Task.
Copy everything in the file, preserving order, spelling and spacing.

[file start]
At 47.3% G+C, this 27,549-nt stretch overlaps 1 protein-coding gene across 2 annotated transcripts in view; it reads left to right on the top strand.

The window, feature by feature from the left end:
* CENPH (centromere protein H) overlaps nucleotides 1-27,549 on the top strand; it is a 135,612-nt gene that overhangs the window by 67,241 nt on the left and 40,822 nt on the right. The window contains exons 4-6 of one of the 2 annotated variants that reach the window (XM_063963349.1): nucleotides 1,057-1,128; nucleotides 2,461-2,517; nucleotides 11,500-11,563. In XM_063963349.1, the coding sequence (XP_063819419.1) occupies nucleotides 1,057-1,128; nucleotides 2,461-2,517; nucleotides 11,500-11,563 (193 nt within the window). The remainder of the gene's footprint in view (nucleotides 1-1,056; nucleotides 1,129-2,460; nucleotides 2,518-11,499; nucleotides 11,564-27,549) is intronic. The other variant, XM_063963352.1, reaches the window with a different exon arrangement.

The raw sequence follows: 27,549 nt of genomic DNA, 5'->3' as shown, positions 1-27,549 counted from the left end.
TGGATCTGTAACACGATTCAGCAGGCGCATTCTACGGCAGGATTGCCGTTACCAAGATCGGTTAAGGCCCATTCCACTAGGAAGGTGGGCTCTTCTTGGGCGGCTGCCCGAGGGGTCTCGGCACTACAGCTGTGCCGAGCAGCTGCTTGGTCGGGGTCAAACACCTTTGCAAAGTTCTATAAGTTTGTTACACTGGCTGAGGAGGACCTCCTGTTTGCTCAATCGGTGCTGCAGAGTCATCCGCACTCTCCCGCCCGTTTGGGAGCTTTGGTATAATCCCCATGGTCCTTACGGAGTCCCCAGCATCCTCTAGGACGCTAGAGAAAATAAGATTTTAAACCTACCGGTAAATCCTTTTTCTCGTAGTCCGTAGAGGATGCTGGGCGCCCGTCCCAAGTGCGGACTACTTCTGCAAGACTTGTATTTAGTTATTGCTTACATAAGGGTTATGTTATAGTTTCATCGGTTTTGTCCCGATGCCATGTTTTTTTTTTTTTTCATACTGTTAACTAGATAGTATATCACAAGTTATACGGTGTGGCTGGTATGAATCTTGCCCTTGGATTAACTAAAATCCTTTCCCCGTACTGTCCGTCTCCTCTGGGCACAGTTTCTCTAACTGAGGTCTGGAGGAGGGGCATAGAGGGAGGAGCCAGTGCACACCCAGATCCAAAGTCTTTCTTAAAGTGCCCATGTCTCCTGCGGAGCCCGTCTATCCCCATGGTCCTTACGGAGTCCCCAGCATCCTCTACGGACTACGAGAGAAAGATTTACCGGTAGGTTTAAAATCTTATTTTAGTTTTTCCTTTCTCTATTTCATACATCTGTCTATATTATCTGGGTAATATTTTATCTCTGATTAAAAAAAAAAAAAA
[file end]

At 47.3% G+C, this 27,549-nt stretch overlaps 1 protein-coding gene across 2 annotated transcripts in view; it reads left to right on the top strand.

The window, feature by feature from the left end:
* CENPH (centromere protein H) overlaps nucleotides 1-27,549 on the top strand; it is a 135,612-nt gene that overhangs the window by 67,241 nt on the left and 40,822 nt on the right. The window contains exons 4-6 of one of the 2 annotated variants that reach the window (XM_063963349.1): nucleotides 1,057-1,128; nucleotides 2,461-2,517; nucleotides 11,500-11,563. In XM_063963349.1, the coding sequence (XP_063819419.1) occupies nucleotides 1,057-1,128; nucleotides 2,461-2,517; nucleotides 11,500-11,563 (193 nt within the window). The remainder of the gene's footprint in view (nucleotides 1-1,056; nucleotides 1,129-2,460; nucleotides 2,518-11,499; nucleotides 11,564-27,549) is intronic. The other variant, XM_063963352.1, reaches the window with a different exon arrangement.

The raw sequence follows: 27,549 nt of genomic DNA, 5'->3' as shown, positions 1-27,549 counted from the left end.
TGGATCTGTAACACGATTCAGCAGGCGCATTCTACGGCAGGATTGCCGTTACCAAGATCGGTTAAGGCCCATTCCACTAGGAAGGTGGGCTCTTCTTGGGCGGCTGCCCGAGGGGTCTCGGCACTACAGCTGTGCCGAGCAGCTGCTTGGTCGGGGTCAAACACCTTTGCAAAGTTCTATAAGTTTGTTACACTGGCTGAGGAGGACCTCCTGTTTGCTCAATCGGTGCTGCAGAGTCATCCGCACTCTCCCGCCCGTTTGGGAGCTTTGGTATAATCCCCATGGTCCTTACGGAGTCCCCAGCATCCTCTAGGACGCTAGAGAAAATAAGATTTTAAACCTACCGGTAAATCCTTTTTCTCGTAGTCCGTAGAGGATGCTGGGCGCCCGTCCCAAGTGCGGACTACTTCTGCAAGACTTGTATTTAGTTATTGCTTACATAAGGGTTATGTTATAGTTTCATCGGTTTTGTCCCGATGCCATGTTTTTTTTTTTTTTCATACTGTTAACTAGATAGTATATCACAAGTTATACGGTGTGGCTGGTATGAATCTTGCCCTTGGATTAACTAAAATCCTTTCCCCGTACTGTCCGTCTCCTCTGGGCACAGTTTCTCTAACTGAGGTCTGGAGGAGGGGCATAGAGGGAGGAGCCAGTGCACACCCAGATCCAAAGTCTTTCTTAAAGTGCCCATGTCTCCTGCGGAGCCCGTCTATCCCCATGGTCCTTACGGAGTCCCCAGCATCCTCTACGGACTACGAGAGAAAGATTTACCGGTAGGTTTAAAATCTTATTTTAGTTTTTCCTTTCTCTATTTCATACATCTGTCTATATTATCTGGGTAATATTTTATCTCTGATTAAAAAAAAAAAAAA